A sign posted on San Diego’s Embarcadero near the Maritime Museum of San Diego indicates their Russian Foxtrot Class attack submarine B-39 has continued to rust, causing the historic vessel to near the end of its life.
A storm this winter that tore away sections of the outer metal skin has accelerated the submarine’s degradation. I believe it was the storm that I recorded back in January here. You can see waves in usually calm San Diego Bay breaking against the submarine.
It’s hoped that as the COVID-19 pandemic subsides, museum visitors will have one more chance to take a look inside the B-39. I learned that once the submarine has reached the end of its life, it will likely be taken to a shipyard to recover whatever might be salvageable. I also learned the Maritime Museum has thoroughly recorded the interior of the vessel, to preserve a very important part of Cold War history.
Learn more about this submarine by checking out the museum web page concerning it here.
I enjoyed a self-guided tour inside the Foxtrot-class submarine nearly five years ago, and posted some interesting photographs. If you’d like to see them, click here.
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A fantastic exhibit recently opened at the Maritime Museum of San Diego. You’ll find it aboard their B-39 Foxtrot-class Soviet submarine. The exhibit, using videos, a light show and other exciting effects, tells the story of how one man likely saved the world.
At the height of the Cold War, during the Cuban Missile Crisis in 1962, a Soviet commander on the B-59, another Foxtrot-class submarine, spoke a few cautious words. Those words might have averted World War III and worldwide nuclear destruction.
The B-59 was one of four Soviet submarines that were sent to the Caribbean Sea to support ships delivering arms to Cuba. In October of 1962 the B-59 was detected by the United States, and Navy destroyers began dropping the sort of depth charges that are used for training–practice depth charges with very little explosive impact. It was the US Navy’s intention to have the sub surface in order to gain positive identification.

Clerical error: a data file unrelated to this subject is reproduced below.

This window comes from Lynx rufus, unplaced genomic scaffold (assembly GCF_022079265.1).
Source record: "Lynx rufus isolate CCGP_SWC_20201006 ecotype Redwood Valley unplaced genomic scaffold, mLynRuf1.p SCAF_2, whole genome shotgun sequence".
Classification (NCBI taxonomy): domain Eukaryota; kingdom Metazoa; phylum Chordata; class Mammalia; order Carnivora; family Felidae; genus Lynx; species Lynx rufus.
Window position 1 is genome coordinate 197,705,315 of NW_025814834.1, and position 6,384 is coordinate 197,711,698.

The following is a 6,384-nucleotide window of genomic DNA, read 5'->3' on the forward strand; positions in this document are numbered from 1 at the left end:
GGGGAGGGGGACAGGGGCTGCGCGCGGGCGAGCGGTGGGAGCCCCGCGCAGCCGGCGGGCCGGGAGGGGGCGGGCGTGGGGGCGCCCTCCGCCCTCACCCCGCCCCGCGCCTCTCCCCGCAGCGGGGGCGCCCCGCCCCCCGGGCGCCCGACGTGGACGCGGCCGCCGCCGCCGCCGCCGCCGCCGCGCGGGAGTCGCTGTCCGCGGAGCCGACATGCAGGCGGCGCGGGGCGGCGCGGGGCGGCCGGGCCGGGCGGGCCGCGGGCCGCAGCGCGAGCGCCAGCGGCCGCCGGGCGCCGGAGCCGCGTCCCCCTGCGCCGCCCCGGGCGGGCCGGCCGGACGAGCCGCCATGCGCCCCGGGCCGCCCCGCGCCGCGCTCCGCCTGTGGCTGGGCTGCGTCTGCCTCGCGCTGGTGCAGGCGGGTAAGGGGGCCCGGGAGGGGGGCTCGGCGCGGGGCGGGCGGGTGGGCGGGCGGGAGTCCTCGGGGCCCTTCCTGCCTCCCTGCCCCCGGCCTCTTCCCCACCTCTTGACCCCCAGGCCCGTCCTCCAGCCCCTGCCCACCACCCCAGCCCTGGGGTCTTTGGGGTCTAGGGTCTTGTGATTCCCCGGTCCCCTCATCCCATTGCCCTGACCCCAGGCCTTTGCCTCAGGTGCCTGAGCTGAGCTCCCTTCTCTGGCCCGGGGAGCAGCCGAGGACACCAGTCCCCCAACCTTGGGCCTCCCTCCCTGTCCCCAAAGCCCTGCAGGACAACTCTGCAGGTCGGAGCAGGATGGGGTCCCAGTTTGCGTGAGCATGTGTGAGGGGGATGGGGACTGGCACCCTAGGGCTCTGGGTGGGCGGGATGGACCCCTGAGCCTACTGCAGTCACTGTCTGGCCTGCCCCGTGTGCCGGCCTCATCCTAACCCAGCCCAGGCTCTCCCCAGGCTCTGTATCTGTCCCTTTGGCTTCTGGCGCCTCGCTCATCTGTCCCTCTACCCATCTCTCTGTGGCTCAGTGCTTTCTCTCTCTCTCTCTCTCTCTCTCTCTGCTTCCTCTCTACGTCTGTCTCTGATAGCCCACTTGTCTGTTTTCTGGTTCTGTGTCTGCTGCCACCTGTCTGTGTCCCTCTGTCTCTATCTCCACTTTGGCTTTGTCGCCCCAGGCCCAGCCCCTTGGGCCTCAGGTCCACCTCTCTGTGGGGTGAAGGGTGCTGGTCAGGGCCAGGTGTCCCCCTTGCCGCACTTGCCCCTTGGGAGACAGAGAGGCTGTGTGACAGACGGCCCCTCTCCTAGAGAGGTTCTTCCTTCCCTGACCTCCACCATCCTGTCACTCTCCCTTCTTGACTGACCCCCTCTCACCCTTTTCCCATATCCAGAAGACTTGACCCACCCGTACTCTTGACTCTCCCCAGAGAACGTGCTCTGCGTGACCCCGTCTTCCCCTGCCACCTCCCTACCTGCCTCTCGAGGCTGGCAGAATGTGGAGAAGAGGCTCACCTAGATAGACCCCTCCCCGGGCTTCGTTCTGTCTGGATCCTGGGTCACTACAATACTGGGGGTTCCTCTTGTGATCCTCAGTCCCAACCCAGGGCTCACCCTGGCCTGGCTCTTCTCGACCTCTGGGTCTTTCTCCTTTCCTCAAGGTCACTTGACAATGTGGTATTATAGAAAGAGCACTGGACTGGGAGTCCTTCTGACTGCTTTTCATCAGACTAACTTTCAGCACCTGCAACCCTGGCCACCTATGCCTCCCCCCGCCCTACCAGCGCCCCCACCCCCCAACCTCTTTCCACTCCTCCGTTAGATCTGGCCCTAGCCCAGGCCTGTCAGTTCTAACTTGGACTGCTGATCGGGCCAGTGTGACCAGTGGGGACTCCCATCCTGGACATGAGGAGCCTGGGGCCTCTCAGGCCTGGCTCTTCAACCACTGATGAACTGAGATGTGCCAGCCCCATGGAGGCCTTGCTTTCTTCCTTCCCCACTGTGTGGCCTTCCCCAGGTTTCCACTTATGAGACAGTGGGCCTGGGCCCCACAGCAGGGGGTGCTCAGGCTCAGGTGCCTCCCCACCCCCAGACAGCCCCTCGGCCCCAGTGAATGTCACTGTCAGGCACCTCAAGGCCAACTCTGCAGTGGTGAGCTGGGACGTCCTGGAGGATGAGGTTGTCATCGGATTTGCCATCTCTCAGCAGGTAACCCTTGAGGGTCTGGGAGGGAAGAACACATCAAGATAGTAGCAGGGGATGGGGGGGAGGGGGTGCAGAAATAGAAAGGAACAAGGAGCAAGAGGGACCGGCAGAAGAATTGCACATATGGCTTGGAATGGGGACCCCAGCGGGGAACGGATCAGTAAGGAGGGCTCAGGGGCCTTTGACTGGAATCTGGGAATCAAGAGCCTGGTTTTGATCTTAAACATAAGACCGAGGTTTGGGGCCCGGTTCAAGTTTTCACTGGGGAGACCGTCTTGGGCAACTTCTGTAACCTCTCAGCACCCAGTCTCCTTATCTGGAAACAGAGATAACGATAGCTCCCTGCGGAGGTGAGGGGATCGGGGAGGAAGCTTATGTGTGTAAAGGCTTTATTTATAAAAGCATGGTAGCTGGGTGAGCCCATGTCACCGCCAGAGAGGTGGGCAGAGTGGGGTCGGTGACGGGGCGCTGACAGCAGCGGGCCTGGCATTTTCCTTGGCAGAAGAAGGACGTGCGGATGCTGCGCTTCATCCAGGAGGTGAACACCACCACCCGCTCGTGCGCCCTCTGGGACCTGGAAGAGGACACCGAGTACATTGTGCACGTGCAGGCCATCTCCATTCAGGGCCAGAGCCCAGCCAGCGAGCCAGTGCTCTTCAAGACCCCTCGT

Aboard the B-59, however, batteries were running critically low, the air-conditioning had ceased working, and if the submarine didn’t surface eventually the crew would perish. They hadn’t had radio communication with Moscow for several days. The captain of the submarine, Valentin Grigorievitch Savitsky, believed that war had probably begun. He wanted to launch their T-5 nuclear torpedo at the USS Randolph aircraft carrier.
The exhibit inside the Maritime Museum of San Diego’s Foxtrot-class Soviet submarine allows visitors to relive those tense moments. They’ll hear how sub-flotilla commander Vasili Arkhipov, also on the B-59, reasoned that a conflict might not have started, and that firing their “Special Weapon” nuclear torpedo would certainly result in World War III. His calm words of council prevailed, the sub surfaced peacefully, and today visitors to the museum can appreciate his level-headed wisdom, and the extreme pressure that the crew of the B-59 felt on that fateful day.
Anyone visiting the exhibit should be prepared for very close quarters. Ducking and engaging in a variety of pretzel-like contortions while moving along the length of the submarine, one can appreciate how life must have been as a crewmember, even under normal circumstances. It’s definitely not a place for those who have claustrophobia!
Here are a few photos that give you a taste of what you’ll experience. Of course, enjoying the exhibit in person is a thousand times more interesting!
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